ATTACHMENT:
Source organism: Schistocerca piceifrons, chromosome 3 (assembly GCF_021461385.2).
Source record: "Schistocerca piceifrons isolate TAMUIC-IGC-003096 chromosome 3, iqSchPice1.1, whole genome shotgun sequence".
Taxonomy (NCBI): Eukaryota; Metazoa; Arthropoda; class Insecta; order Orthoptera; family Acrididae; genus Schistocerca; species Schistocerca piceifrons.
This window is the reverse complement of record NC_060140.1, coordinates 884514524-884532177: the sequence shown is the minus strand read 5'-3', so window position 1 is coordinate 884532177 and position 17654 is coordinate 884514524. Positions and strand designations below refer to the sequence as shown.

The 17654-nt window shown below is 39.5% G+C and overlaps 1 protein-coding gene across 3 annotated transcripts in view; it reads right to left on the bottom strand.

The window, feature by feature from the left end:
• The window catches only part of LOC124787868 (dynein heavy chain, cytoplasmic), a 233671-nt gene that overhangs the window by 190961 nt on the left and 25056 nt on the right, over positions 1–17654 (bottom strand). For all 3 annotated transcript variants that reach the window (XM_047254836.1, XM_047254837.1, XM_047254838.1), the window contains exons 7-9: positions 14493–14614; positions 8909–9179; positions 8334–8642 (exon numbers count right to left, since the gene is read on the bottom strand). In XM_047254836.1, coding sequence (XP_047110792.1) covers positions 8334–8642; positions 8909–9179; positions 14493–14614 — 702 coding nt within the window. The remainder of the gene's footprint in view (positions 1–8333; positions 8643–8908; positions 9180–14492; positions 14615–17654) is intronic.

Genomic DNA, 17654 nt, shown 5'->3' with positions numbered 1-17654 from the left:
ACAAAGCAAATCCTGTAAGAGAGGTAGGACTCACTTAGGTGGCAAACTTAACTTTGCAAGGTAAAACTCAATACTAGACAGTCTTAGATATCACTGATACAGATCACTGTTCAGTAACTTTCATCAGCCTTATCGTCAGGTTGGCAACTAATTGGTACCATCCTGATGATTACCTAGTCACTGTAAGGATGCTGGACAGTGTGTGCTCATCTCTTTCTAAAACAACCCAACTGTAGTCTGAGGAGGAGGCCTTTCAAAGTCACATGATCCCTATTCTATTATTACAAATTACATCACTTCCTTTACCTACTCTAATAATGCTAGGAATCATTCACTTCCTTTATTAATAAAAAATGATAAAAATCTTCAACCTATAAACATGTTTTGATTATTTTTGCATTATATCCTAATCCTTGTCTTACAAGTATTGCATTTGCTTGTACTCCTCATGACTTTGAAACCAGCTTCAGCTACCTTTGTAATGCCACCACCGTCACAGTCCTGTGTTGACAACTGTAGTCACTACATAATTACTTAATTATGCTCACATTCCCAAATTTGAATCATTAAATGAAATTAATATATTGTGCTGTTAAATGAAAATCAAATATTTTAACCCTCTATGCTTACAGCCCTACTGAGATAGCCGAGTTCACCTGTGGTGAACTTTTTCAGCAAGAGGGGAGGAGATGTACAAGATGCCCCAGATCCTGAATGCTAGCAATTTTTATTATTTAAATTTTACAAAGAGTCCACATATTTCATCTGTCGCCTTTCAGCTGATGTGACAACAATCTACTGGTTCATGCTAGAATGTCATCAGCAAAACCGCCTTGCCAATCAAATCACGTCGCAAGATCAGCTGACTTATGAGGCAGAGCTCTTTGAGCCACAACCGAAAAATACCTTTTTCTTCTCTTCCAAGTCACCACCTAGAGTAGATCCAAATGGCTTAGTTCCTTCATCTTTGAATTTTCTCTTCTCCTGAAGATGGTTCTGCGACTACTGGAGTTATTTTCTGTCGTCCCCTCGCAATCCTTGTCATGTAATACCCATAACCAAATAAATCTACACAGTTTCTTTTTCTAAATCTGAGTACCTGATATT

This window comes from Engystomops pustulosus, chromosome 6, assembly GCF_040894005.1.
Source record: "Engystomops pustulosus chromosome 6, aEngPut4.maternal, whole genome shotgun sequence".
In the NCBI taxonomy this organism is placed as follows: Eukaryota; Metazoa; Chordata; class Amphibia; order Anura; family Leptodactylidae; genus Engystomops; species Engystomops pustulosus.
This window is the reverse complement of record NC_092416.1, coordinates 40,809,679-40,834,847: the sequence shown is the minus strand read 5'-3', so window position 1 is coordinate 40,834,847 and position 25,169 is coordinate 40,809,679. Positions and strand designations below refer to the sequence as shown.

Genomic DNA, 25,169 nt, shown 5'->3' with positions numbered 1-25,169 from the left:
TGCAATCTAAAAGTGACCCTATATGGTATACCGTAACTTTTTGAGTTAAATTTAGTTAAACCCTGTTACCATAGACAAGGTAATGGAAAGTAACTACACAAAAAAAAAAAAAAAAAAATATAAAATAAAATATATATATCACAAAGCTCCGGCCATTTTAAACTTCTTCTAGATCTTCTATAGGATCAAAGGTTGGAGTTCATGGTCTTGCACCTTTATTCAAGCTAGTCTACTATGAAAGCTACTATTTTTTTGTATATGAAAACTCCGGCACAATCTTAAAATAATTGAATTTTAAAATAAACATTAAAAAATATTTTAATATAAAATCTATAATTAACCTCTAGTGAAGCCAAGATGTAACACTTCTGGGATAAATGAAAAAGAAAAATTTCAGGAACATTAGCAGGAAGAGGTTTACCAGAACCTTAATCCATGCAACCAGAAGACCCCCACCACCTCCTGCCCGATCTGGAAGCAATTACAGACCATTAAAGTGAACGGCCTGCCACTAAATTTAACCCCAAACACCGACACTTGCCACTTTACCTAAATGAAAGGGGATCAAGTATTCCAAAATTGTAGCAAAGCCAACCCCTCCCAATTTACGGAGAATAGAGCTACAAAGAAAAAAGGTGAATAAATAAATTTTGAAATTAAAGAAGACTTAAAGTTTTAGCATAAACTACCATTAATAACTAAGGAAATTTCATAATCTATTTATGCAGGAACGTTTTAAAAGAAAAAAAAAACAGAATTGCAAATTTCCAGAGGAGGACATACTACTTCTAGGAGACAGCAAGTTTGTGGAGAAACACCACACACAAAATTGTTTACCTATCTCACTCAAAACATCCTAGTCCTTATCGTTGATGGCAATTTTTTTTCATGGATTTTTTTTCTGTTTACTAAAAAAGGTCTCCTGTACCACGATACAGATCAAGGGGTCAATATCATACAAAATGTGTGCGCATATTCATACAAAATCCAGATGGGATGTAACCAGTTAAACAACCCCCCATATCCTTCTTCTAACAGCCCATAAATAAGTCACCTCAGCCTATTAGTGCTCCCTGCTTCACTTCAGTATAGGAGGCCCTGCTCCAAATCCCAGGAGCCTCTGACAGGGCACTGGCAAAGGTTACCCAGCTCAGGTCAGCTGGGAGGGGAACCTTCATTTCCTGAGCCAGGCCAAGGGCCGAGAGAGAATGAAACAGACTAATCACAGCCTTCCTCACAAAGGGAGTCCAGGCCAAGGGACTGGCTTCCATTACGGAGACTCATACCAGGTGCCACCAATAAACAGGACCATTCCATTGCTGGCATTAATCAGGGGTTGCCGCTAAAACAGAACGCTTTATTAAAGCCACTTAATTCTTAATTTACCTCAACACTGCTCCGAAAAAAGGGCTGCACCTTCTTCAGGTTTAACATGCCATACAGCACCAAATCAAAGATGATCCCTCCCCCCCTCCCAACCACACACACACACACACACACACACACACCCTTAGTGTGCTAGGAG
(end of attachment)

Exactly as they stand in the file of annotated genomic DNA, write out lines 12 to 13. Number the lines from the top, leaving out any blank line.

In the NCBI taxonomy this organism is placed as follows: Eukaryota; Metazoa; Chordata; class Amphibia; order Anura; family Leptodactylidae; genus Engystomops; species Engystomops pustulosus.
This window is the reverse complement of record NC_092416.1, coordinates 40,809,679-40,834,847: the sequence shown is the minus strand read 5'-3', so window position 1 is coordinate 40,834,847 and position 25,169 is coordinate 40,809,679. Positions and strand designations below refer to the sequence as shown.